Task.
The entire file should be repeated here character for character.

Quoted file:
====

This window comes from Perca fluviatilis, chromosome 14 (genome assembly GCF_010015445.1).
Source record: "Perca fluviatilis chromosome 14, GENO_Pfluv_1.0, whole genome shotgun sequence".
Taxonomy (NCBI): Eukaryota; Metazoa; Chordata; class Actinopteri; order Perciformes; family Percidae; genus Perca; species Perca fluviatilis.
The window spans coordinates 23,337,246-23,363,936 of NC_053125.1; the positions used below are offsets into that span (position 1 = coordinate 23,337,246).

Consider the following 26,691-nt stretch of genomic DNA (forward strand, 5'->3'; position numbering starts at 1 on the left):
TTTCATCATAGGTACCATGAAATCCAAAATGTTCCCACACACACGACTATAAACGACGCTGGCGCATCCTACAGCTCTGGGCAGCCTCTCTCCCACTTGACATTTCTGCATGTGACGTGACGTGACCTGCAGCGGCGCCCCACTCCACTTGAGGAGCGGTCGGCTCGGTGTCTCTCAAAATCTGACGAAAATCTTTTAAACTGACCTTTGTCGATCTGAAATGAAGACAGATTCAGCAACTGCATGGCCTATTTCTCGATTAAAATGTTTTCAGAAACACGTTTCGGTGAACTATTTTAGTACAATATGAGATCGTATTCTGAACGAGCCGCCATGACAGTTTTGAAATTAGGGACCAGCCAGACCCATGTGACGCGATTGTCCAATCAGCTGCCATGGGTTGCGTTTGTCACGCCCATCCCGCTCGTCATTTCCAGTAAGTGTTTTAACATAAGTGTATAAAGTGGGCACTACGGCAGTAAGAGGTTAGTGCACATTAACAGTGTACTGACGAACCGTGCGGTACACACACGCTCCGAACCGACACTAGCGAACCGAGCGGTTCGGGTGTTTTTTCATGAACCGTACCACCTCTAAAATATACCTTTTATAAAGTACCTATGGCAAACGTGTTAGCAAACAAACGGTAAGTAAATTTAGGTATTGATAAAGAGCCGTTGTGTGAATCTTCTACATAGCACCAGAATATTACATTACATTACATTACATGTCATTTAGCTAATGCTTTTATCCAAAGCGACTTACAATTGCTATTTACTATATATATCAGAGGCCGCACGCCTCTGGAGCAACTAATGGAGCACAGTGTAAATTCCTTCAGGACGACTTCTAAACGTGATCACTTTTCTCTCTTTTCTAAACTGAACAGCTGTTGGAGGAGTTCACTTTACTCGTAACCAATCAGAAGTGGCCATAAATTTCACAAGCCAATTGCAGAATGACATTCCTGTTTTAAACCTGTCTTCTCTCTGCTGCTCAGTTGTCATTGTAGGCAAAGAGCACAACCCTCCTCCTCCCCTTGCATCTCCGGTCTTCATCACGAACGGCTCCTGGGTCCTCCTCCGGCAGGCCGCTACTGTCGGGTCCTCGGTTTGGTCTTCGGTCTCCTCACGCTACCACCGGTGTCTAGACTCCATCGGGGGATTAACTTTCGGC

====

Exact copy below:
This window comes from Perca fluviatilis, chromosome 14 (genome assembly GCF_010015445.1).
Source record: "Perca fluviatilis chromosome 14, GENO_Pfluv_1.0, whole genome shotgun sequence".
Taxonomy (NCBI): Eukaryota; Metazoa; Chordata; class Actinopteri; order Perciformes; family Percidae; genus Perca; species Perca fluviatilis.
The window spans coordinates 23,337,246-23,363,936 of NC_053125.1; the positions used below are offsets into that span (position 1 = coordinate 23,337,246).

Consider the following 26,691-nt stretch of genomic DNA (forward strand, 5'->3'; position numbering starts at 1 on the left):
TTTCATCATAGGTACCATGAAATCCAAAATGTTCCCACACACACGACTATAAACGACGCTGGCGCATCCTACAGCTCTGGGCAGCCTCTCTCCCACTTGACATTTCTGCATGTGACGTGACGTGACCTGCAGCGGCGCCCCACTCCACTTGAGGAGCGGTCGGCTCGGTGTCTCTCAAAATCTGACGAAAATCTTTTAAACTGACCTTTGTCGATCTGAAATGAAGACAGATTCAGCAACTGCATGGCCTATTTCTCGATTAAAATGTTTTCAGAAACACGTTTCGGTGAACTATTTTAGTACAATATGAGATCGTATTCTGAACGAGCCGCCATGACAGTTTTGAAATTAGGGACCAGCCAGACCCATGTGACGCGATTGTCCAATCAGCTGCCATGGGTTGCGTTTGTCACGCCCATCCCGCTCGTCATTTCCAGTAAGTGTTTTAACATAAGTGTATAAAGTGGGCACTACGGCAGTAAGAGGTTAGTGCACATTAACAGTGTACTGACGAACCGTGCGGTACACACACGCTCCGAACCGACACTAGCGAACCGAGCGGTTCGGGTGTTTTTTCATGAACCGTACCACCTCTAAAATATACCTTTTATAAAGTACCTATGGCAAACGTGTTAGCAAACAAACGGTAAGTAAATTTAGGTATTGATAAAGAGCCGTTGTGTGAATCTTCTACATAGCACCAGAATATTACATTACATTACATTACATGTCATTTAGCTAATGCTTTTATCCAAAGCGACTTACAATTGCTATTTACTATATATATCAGAGGCCGCACGCCTCTGGAGCAACTAATGGAGCACAGTGTAAATTCCTTCAGGACGACTTCTAAACGTGATCACTTTTCTCTCTTTTCTAAACTGAACAGCTGTTGGAGGAGTTCACTTTACTCGTAACCAATCAGAAGTGGCCATAAATTTCACAAGCCAATTGCAGAATGACATTCCTGTTTTAAACCTGTCTTCTCTCTGCTGCTCAGTTGTCATTGTAGGCAAAGAGCACAACCCTCCTCCTCCCCTTGCATCTCCGGTCTTCATCACGAACGGCTCCTGGGTCCTCCTCCGGCAGGCCGCTACTGTCGGGTCCTCGGTTTGGTCTTCGGTCTCCTCACGCTACCACCGGTGTCTAGACTCCATCGGGGGATTAACTTTCGGC